Quote
    “If a chiropractor limited his practice to musculoskeletal conditions such as simple backaches, if he were able to determine which patients are appropriate for him to treat, if he consulted and referred to medical doctors when he couldn’t handle a problem, if he were not overly vigorous in his manipulations, if he minimized the use of x-rays, and if he encouraged the use of proven public health measures, his patients would be relatively safe. But he might not be able to earn a living.”

    In other words, chiropractic is a house of cards that is currently being built higher and higher…

    • It’s shocking that chiros are allowed to use x-rays at all, let alone indiscriminately. I honestly didn’t realize they do this until I started reading blogs. Here in the US, x-ray tech is a specialty that requires about three years (if prerequisites in science are met) of coursework and they only work in clinical settings where they are supervised (not sure how rigidly) by MD’s.

  • I am slightly confused by you comments Prof Ernst in particular when you state “..our investigation which was carried out in 2010, well after the libel action” yet your research was actually conducted in 2008 and only published at this later date. I believe that the libel action was in fact concluded much later than this when the chiropractors withdrew their claim as opposed to loosing it as you state.

    Since your post is about misinformation you may wish to comment on the quality of the evidence that you have used to form your opinion.

    • sorry, I should have made this clearer; our research was started well after the BCA had started suing Simon. arguably chiros should have known even before that the evidence for their claims is bogus; it is not up to others to show that claims are bogus; it is up to those who make claims to ensure they are evidence-based. once the BCA had started the libel case, chiropractors aroud the world knew that they were disputed and should have scrutinised them – don’t you think?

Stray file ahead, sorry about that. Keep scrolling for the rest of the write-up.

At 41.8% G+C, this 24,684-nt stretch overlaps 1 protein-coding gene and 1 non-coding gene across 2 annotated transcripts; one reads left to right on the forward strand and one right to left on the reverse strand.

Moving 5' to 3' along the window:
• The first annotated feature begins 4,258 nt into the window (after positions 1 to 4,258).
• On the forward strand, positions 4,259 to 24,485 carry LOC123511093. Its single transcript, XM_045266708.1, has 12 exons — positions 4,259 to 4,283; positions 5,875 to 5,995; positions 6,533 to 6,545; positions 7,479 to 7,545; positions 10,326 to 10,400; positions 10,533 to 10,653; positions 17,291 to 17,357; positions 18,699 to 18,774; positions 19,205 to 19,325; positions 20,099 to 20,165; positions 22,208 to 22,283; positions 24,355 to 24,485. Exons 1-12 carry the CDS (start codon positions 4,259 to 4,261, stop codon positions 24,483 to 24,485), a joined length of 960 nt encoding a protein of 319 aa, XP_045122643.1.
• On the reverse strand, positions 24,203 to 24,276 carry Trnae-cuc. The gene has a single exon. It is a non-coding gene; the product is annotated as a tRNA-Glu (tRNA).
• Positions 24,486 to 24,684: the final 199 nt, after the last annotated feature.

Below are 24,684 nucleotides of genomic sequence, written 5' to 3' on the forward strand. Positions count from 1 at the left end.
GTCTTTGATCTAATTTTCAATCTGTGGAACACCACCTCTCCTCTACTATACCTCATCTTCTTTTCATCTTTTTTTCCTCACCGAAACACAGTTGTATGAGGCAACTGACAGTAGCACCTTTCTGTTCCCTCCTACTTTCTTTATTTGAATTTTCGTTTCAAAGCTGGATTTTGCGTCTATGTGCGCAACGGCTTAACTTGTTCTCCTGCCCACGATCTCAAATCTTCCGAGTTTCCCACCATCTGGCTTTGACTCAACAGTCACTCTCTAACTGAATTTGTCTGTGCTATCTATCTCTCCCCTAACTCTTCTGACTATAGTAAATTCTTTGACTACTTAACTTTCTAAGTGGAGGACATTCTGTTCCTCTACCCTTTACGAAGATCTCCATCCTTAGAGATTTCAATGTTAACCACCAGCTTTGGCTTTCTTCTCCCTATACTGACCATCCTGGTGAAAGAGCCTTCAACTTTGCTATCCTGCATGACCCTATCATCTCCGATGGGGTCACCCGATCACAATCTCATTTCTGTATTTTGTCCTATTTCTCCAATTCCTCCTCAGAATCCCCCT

• Our provincial chiro organization has run a series of very clever, funny ads about the “everyday stuntman” http://www.youtube.com/watch?v=WhrqoBYa4SE

    and then claims that more than 50% of Albertans have seen a chiro. I can’t believe that. Several of our local chiros actively advertise against vaccination, so when our provincial government added chiropractic coverage for seniors in the last health budget, I wrote my first letter to the government. The ironic thing was that the government home page for seniors health was all about the importance of the flu shot – I pointed out how chiropractors as primary care would no doubt lower our already low vaccination rate. I even sent them a copy of the propaganda material that the chiros are handing out, as well as the position statement from the Alberta College and Association of Chiropractors regarding vaccination (scroll down) which you can see is along the lines of “it’s not in our scope of practice but we encourage our chiropractors to discourage it anyway”. http://www.albertachiro.com/sitewyze/files/ACAC_Position_Statements.pdf

    I just noticed that they were regulated under the Health Professions Act as well. It’s a conflict to be both a college and an association. Our provincial pharmacists’ group splintered into 2 separate groups several years ago for that reason. So if you make a complaint to the ACAC, they will be more likely to defend their member than fairly assess the complaint.